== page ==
Unlike the other traders, though, Simon never ate meat: at a time when frontiersmen regularly trapped animals for food, he subsisted on a diet of fruits, vegetables, grains and hard boiled eggs. In fact, though he lived in an area where Jews were almost completely unknown for many years, Joseph Simon seems to have maintained an Orthodox lifestyle. He was known for never doing business on Shabbat, and even built an Ark in his home housing a Torah scroll he likely brought to America with him from Europe. Decorating the Ark in the eastern wall of his parlor was the Hebrew inscription “Know Before Whom You Stand”. Early morning visitors to his home reported seeing Simon praying Shacharit, the Morning Service, with a white tallit over his head.
A few years later, a handful of Sephardi Jews made their way to Hickory Town and Simon at last had a minyan, or quorum of ten men, with whom to pray. One newcomer, Nunes Henriques, was even a shochet, or ritual slaughterer, so at last the fledgling Jewish community could enjoy kosher meat. A deed from 1747 shows the first joint action of the Hickory Town Jewish community: Simon and Henriques together bought a plot of land on which to bury a member of the new community who had passed away: that frontier area’s very first Jewish cemetery.
The “Jew Company” of the Revolutionary War
The Charleston, South Carolina, militia that was commanded by Captain Richard Lushington was different from other militias that fought for America’s independence. Locally raised, militias often drew members from close-knit communities, and the company that would soon be known throughout the South as the “Jew Company” of Charleston was recruited from King Street, the epicenter of colonial Charleston’s Jewish community.
The company conducted itself with distinction, fighting to recapture Savannah, Georgia from British troops. One Jewish fighter, Joseph Solomon, was killed at the battle of Beaufort in 1779 and another, David Cardozo, was captured by British forces.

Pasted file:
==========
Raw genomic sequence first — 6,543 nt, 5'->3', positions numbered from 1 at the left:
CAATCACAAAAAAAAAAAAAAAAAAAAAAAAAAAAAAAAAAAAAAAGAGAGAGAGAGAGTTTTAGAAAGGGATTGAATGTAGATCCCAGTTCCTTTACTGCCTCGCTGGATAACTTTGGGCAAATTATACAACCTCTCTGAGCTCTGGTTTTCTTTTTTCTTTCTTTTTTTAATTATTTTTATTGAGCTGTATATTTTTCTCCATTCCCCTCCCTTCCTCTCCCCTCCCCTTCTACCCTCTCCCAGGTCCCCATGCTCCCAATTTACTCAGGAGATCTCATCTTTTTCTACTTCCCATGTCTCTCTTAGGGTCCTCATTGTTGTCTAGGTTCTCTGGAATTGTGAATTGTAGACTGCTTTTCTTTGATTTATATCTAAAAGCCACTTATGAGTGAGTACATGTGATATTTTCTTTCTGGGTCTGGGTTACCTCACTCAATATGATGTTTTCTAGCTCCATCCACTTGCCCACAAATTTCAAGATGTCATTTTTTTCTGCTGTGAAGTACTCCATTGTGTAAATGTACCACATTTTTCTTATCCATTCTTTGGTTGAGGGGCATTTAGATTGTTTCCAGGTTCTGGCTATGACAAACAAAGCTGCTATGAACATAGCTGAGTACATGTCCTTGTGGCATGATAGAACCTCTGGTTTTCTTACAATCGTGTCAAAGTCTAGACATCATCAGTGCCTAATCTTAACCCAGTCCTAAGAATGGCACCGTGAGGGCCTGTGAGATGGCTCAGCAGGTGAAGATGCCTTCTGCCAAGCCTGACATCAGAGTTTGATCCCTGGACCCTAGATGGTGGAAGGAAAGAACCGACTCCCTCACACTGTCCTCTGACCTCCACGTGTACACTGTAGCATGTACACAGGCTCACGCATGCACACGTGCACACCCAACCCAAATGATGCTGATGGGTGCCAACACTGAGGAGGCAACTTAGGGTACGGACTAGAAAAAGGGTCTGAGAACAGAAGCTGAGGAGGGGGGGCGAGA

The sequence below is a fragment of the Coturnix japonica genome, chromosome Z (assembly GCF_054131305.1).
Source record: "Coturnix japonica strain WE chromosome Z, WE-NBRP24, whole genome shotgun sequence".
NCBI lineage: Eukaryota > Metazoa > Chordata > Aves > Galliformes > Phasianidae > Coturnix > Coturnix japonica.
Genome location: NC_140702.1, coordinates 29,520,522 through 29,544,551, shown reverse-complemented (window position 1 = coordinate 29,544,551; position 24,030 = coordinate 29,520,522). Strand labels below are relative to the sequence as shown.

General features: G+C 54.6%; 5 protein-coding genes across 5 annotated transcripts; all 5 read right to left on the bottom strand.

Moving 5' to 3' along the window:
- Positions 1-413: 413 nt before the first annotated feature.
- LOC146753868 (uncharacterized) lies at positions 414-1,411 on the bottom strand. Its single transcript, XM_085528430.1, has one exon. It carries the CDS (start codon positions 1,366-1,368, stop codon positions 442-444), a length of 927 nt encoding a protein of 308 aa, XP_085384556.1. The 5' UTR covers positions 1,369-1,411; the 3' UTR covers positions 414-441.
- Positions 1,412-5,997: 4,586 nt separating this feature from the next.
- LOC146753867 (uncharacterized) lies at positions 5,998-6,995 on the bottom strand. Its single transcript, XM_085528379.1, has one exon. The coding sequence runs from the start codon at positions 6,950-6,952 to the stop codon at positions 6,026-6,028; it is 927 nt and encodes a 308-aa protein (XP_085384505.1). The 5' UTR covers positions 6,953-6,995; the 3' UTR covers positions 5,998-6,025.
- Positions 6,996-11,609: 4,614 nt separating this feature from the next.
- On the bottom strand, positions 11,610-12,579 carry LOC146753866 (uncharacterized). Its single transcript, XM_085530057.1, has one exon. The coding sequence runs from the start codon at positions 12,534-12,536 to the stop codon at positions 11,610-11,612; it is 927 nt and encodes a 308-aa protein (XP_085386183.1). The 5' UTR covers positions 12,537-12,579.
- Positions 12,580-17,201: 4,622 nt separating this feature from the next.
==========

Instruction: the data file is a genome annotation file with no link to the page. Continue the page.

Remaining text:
It’s not recorded whether any of the Charleston Jews who defended Savannah had a chance to visit with the town’s small Jewish community, but if they did, they would have found a welcome reception. Jews first settled in Savannah in the 1730s, and in 1735 dedicated Kahal Kodesh Mickve Israel, Savannah’s oldest Jewish congregation – and the second synagogue to be established in Colonial America.
Secret Trap Door
Newport, in Rhode Island, was an early center of Jewish life in the Colonies: Jews from Holland, Portugal and Spain – many of whom had hidden their Jewish identity for generations in fear of the Inquisition – settled in the town as early as 1658. By 1712, the street where many Jewish families lived was known as “Jew Street” and in 1763, the community dedicated the Touro Synagogue, the Colonies’ third congregation and today, the oldest continuously-used synagogue building.
This historic structure has one interesting feature, reflecting the fear of the many crypto-Jews who helped found the congregation: a secret trap door is built under the Bimah, the platform where the Torah is read, ready to shelter Jews who feared reprisals for practicing their faith.
While the trap door and secret hiding space was never required by Jews in Rhode Island’s tolerant atmosphere, the hiding area under the Bimah was used hundreds of years later as a shelter for escaped slaves along the Underground Railroad.
Financing the American Revolution
One of the greatest American patriots was Chaim Salomon, a Polish-born Jew who immigrated to colonial New York and worked as a financial broker. Arrested by the British in 1776 for being a patriot spy, Salomon was pardoned on condition that he work for the British as a translator for the German mercenary troops they employed. Salomon became a double agent: working for the British by day, but helping Patriot prisoners escape and encouraging German soldiers to desert.
He was arrested again in 1778 and sentenced to death, but managed to escape to Philadelphia, where he became a financial broker to the French consul and paymaster to French troops fighting on the Patriot side – and a pillar of Philadelphia’s Jewish community. When the Bank of North America was established to raise money for American Independence, Salomon was a major backer, extending interest-free personal loans to many of the leaders of the Revolution, including James Madison, and brokering bills of exchange from American, Dutch and French backers for the fledgling American government.
In 1781, funds – and morale – among American troops were at their lowest. Unable to afford provisions, uniforms, or arms, George Washington’s troops were dangerously close to mutiny, and Washington doubted his ability to continue fighting. “Send for Haym Salomon” General Washington asked an aid – and once again, Salomon came to the rescue, raising over $20,000 at short notice to fund further military actions. His funding enabled the Yorktown Campaign which helped turn the tide of the war and ensure American success.
Salomon never asked for compensation and was never repaid, dying in poverty in 1785, at the age of 44, of tuberculosis he’d contracted in prison. Efforts by his descendants to obtain compensation from the new American Government that Salomon has done so much to support were unsuccessful.